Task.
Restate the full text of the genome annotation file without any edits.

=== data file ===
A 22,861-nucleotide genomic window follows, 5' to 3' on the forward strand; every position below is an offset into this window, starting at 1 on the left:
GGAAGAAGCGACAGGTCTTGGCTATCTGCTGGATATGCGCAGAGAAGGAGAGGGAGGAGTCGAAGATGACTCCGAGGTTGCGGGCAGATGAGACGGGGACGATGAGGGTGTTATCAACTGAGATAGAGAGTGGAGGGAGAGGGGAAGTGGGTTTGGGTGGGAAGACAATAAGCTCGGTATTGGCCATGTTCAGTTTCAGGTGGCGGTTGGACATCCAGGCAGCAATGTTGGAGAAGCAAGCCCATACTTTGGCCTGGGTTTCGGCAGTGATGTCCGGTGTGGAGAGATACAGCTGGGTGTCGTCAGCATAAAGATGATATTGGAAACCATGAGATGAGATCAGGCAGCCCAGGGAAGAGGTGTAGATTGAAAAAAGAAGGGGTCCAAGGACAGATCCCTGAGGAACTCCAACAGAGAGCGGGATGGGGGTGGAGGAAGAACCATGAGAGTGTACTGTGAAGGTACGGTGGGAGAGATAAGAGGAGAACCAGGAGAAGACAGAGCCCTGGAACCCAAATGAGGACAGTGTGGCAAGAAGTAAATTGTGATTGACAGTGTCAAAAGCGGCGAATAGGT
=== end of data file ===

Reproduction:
A 22,861-nucleotide genomic window follows, 5' to 3' on the forward strand; every position below is an offset into this window, starting at 1 on the left:
GGAAGAAGCGACAGGTCTTGGCTATCTGCTGGATATGCGCAGAGAAGGAGAGGGAGGAGTCGAAGATGACTCCGAGGTTGCGGGCAGATGAGACGGGGACGATGAGGGTGTTATCAACTGAGATAGAGAGTGGAGGGAGAGGGGAAGTGGGTTTGGGTGGGAAGACAATAAGCTCGGTATTGGCCATGTTCAGTTTCAGGTGGCGGTTGGACATCCAGGCAGCAATGTTGGAGAAGCAAGCCCATACTTTGGCCTGGGTTTCGGCAGTGATGTCCGGTGTGGAGAGATACAGCTGGGTGTCGTCAGCATAAAGATGATATTGGAAACCATGAGATGAGATCAGGCAGCCCAGGGAAGAGGTGTAGATTGAAAAAAGAAGGGGTCCAAGGACAGATCCCTGAGGAACTCCAACAGAGAGCGGGATGGGGGTGGAGGAAGAACCATGAGAGTGTACTGTGAAGGTACGGTGGGAGAGATAAGAGGAGAACCAGGAGAAGACAGAGCCCTGGAACCCAAATGAGGACAGTGTGGCAAGAAGTAAATTGTGATTGACAGTGTCAAAAGCGGCGAATAGGT